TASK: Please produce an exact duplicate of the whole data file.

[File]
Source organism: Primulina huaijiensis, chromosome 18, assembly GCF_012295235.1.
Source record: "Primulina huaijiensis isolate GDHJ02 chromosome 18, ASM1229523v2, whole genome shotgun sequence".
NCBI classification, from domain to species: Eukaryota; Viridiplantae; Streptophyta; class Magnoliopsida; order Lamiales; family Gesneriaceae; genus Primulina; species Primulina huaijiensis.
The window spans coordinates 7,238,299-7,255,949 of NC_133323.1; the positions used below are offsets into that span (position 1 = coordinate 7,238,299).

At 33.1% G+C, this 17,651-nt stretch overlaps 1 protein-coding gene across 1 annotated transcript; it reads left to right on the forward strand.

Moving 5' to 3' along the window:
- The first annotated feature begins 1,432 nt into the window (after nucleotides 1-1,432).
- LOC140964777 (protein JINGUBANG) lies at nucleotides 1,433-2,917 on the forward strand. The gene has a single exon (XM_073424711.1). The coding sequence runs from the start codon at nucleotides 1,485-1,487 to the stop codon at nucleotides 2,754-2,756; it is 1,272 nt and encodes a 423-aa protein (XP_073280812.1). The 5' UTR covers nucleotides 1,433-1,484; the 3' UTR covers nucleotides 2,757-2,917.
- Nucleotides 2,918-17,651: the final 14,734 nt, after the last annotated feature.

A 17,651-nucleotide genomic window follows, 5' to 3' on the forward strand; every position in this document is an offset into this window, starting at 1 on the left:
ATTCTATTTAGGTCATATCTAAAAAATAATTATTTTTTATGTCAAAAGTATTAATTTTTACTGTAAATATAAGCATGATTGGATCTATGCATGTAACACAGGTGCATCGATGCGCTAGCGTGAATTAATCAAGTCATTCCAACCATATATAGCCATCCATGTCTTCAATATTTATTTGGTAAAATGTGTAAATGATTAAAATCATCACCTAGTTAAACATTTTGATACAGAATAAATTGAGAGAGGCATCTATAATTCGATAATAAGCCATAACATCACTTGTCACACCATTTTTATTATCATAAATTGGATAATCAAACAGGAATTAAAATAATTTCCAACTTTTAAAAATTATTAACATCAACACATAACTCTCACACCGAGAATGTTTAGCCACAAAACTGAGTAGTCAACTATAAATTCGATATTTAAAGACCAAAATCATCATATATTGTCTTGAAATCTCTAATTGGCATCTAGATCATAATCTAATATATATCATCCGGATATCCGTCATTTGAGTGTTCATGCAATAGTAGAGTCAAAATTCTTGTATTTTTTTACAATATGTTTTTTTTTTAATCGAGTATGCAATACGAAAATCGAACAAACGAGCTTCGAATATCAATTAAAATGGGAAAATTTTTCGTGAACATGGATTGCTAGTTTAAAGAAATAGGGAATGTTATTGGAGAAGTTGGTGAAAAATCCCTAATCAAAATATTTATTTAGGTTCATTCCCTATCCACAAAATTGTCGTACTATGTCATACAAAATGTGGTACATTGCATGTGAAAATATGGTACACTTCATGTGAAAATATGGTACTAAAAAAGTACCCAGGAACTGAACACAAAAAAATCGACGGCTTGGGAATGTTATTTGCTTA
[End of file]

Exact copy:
Source organism: Primulina huaijiensis, chromosome 18, assembly GCF_012295235.1.
Source record: "Primulina huaijiensis isolate GDHJ02 chromosome 18, ASM1229523v2, whole genome shotgun sequence".
NCBI classification, from domain to species: Eukaryota; Viridiplantae; Streptophyta; class Magnoliopsida; order Lamiales; family Gesneriaceae; genus Primulina; species Primulina huaijiensis.
The window spans coordinates 7,238,299-7,255,949 of NC_133323.1; the positions used below are offsets into that span (position 1 = coordinate 7,238,299).

At 33.1% G+C, this 17,651-nt stretch overlaps 1 protein-coding gene across 1 annotated transcript; it reads left to right on the forward strand.

Moving 5' to 3' along the window:
- The first annotated feature begins 1,432 nt into the window (after nucleotides 1-1,432).
- LOC140964777 (protein JINGUBANG) lies at nucleotides 1,433-2,917 on the forward strand. The gene has a single exon (XM_073424711.1). The coding sequence runs from the start codon at nucleotides 1,485-1,487 to the stop codon at nucleotides 2,754-2,756; it is 1,272 nt and encodes a 423-aa protein (XP_073280812.1). The 5' UTR covers nucleotides 1,433-1,484; the 3' UTR covers nucleotides 2,757-2,917.
- Nucleotides 2,918-17,651: the final 14,734 nt, after the last annotated feature.

A 17,651-nucleotide genomic window follows, 5' to 3' on the forward strand; every position in this document is an offset into this window, starting at 1 on the left:
ATTCTATTTAGGTCATATCTAAAAAATAATTATTTTTTATGTCAAAAGTATTAATTTTTACTGTAAATATAAGCATGATTGGATCTATGCATGTAACACAGGTGCATCGATGCGCTAGCGTGAATTAATCAAGTCATTCCAACCATATATAGCCATCCATGTCTTCAATATTTATTTGGTAAAATGTGTAAATGATTAAAATCATCACCTAGTTAAACATTTTGATACAGAATAAATTGAGAGAGGCATCTATAATTCGATAATAAGCCATAACATCACTTGTCACACCATTTTTATTATCATAAATTGGATAATCAAACAGGAATTAAAATAATTTCCAACTTTTAAAAATTATTAACATCAACACATAACTCTCACACCGAGAATGTTTAGCCACAAAACTGAGTAGTCAACTATAAATTCGATATTTAAAGACCAAAATCATCATATATTGTCTTGAAATCTCTAATTGGCATCTAGATCATAATCTAATATATATCATCCGGATATCCGTCATTTGAGTGTTCATGCAATAGTAGAGTCAAAATTCTTGTATTTTTTTACAATATGTTTTTTTTTTAATCGAGTATGCAATACGAAAATCGAACAAACGAGCTTCGAATATCAATTAAAATGGGAAAATTTTTCGTGAACATGGATTGCTAGTTTAAAGAAATAGGGAATGTTATTGGAGAAGTTGGTGAAAAATCCCTAATCAAAATATTTATTTAGGTTCATTCCCTATCCACAAAATTGTCGTACTATGTCATACAAAATGTGGTACATTGCATGTGAAAATATGGTACACTTCATGTGAAAATATGGTACTAAAAAAGTACCCAGGAACTGAACACAAAAAAATCGACGGCTTGGGAATGTTATTTGCTTA